This feature is the third in a series of pieces from NIET that focuses on specific strategies to support learning acceleration efforts. This spring, NIET published a new policy paper about effective ways that districts are strengthening their practices to combat learning loss and accelerate student learning. Specifically, we talked with Somerset ISD in Texas, East Feliciana Public Schools in Louisiana, and Cross County School District in Arkansas. The paper highlights the work educators are doing in these districts across the country.
To accelerate learning, we must consider how to support teachers in utilizing interventions within the classroom setting, which increases student access to grade-level learning. Using data to inform interventions targets those students most in need and makes connections to classroom learning.
Somerset ISD, East Feliciana Public Schools, and Cross County School District created clearer connections between grade-level learning in classrooms and additional support through interventions such as tutoring and extended learning time. Teachers are trained to provide targeted intervention in the classroom, using small groups or scaffolding learning to keep all students working on grade-level learning. Where additional support is needed outside the classroom, interventions are aligned to student data, student work, and learning goals.
Using data to inform and connect multiple layers of intervention
Somerset uses data to drive these connections between classroom learning and interventions for students that need more support. “We carefully target intervention during the school day. Based on what we are seeing in student data and their work in class, we provide more intensive support as needed during electives, or small group instruction,” said Hinojosa. “In addition, we train our paraprofessionals to support accelerated instruction with students.” Somerset extends the school day for students that show they need extra support, creating meaningful engagement opportunities for students with clear connections back to classroom learning.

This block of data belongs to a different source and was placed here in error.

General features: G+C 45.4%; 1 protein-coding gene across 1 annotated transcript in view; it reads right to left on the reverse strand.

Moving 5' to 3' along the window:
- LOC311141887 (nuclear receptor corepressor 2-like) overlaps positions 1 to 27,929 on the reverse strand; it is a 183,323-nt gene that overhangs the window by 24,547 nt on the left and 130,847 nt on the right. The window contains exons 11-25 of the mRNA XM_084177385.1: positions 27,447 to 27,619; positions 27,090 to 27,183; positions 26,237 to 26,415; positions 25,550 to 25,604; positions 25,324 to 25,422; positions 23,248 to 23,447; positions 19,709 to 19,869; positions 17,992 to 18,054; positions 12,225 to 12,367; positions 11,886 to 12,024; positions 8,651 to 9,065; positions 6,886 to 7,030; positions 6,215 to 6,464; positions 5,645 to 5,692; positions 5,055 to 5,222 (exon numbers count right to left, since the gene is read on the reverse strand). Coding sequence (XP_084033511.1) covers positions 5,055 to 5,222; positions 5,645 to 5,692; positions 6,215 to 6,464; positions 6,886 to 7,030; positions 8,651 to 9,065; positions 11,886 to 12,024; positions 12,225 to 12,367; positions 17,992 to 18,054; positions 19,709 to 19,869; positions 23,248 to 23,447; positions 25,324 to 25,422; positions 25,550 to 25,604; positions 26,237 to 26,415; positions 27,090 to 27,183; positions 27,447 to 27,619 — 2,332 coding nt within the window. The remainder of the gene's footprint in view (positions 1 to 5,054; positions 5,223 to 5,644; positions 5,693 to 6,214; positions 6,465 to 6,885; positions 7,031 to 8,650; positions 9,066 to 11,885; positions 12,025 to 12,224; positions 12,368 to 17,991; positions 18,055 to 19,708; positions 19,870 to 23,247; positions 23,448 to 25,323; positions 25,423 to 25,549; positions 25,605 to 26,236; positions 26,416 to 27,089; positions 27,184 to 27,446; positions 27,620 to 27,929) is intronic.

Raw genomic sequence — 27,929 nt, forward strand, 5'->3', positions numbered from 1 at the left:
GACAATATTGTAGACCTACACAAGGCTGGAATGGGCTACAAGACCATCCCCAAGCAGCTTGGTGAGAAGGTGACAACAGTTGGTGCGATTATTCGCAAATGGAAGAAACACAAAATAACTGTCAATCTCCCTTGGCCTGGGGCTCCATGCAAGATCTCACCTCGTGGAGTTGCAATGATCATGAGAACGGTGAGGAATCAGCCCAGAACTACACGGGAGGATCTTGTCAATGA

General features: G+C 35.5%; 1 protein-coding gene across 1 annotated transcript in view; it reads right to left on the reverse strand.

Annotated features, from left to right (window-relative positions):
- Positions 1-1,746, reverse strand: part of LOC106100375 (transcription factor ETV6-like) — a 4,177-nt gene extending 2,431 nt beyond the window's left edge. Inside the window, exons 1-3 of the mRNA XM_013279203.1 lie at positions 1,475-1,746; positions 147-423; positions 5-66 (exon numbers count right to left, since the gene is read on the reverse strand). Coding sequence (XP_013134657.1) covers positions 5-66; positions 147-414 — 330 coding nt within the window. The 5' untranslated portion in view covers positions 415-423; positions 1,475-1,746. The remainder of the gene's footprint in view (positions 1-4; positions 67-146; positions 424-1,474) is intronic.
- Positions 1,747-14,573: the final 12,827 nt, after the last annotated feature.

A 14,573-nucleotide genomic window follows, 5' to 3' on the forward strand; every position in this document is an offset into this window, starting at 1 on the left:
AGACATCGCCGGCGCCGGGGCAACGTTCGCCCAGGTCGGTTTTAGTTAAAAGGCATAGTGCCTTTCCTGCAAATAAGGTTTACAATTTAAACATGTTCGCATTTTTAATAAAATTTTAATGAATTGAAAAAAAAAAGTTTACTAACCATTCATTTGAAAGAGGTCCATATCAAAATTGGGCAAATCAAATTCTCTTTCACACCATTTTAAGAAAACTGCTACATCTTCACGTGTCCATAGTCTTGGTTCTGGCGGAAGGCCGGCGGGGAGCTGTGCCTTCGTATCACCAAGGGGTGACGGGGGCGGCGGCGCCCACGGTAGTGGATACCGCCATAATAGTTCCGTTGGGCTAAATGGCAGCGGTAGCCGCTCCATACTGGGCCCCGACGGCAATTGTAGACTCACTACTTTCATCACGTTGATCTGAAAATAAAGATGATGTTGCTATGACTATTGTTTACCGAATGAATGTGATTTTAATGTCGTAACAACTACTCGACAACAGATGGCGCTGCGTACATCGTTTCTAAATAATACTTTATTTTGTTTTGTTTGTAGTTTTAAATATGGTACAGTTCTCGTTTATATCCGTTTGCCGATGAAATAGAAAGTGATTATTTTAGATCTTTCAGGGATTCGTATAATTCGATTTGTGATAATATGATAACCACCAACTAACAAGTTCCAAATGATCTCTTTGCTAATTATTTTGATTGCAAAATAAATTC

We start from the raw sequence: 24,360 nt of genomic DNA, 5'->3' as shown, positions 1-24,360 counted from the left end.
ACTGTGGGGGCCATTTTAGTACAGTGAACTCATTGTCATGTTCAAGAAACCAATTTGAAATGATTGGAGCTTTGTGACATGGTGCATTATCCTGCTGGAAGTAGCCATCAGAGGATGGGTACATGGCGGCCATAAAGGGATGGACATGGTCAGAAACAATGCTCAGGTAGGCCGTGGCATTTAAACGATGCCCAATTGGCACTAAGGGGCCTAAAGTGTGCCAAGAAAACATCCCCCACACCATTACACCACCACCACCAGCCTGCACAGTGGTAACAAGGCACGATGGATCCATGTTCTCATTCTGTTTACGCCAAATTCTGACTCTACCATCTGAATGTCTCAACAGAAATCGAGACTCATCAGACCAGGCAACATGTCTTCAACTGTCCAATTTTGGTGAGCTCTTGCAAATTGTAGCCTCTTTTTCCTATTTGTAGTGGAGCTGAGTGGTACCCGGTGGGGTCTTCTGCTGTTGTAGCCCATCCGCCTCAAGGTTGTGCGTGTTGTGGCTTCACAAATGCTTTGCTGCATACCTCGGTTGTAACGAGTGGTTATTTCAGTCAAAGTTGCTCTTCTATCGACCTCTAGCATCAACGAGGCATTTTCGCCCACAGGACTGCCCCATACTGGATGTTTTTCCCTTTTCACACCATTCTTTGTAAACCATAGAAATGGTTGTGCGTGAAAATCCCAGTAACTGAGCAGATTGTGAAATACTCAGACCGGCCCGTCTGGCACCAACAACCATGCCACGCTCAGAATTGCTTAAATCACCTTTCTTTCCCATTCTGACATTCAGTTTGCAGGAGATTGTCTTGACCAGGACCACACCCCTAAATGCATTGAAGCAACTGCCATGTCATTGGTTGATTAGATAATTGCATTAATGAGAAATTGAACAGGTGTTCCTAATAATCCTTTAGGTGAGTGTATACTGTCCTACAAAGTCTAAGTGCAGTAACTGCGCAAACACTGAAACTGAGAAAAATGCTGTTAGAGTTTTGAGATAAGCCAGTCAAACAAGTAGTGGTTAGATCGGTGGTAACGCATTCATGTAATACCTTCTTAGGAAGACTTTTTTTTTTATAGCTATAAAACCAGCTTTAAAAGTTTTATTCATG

Making this work required increasing the effectiveness of classroom instruction so that more students are able to master the learning the first time it is taught. “We spend a lot of time planning, using the student work to guide our upcoming lessons,” said Elizabeth Sanchez, a mentor teacher at Somerset Elementary School. “Where students struggled with a concept or an assignment, what was their misunderstanding or misconception? How can we strengthen their understanding? For example, some teachers’ students were struggling with two-step word problems in math. We taught them to diagram each of the steps and to go see how a colleague was using this model for students who needed more support. We saw an immediate improvement, which also turned up in the assessment. In the past, we would have pulled those students and remediated, when what they needed was support that let them stay focused on grade-level learning.”
Minimizing the amount of time students are out of the classroom is creating more opportunities for these students to engage in grade-level learning with their peers.
Planning effective systems of intervention that maximize classroom learning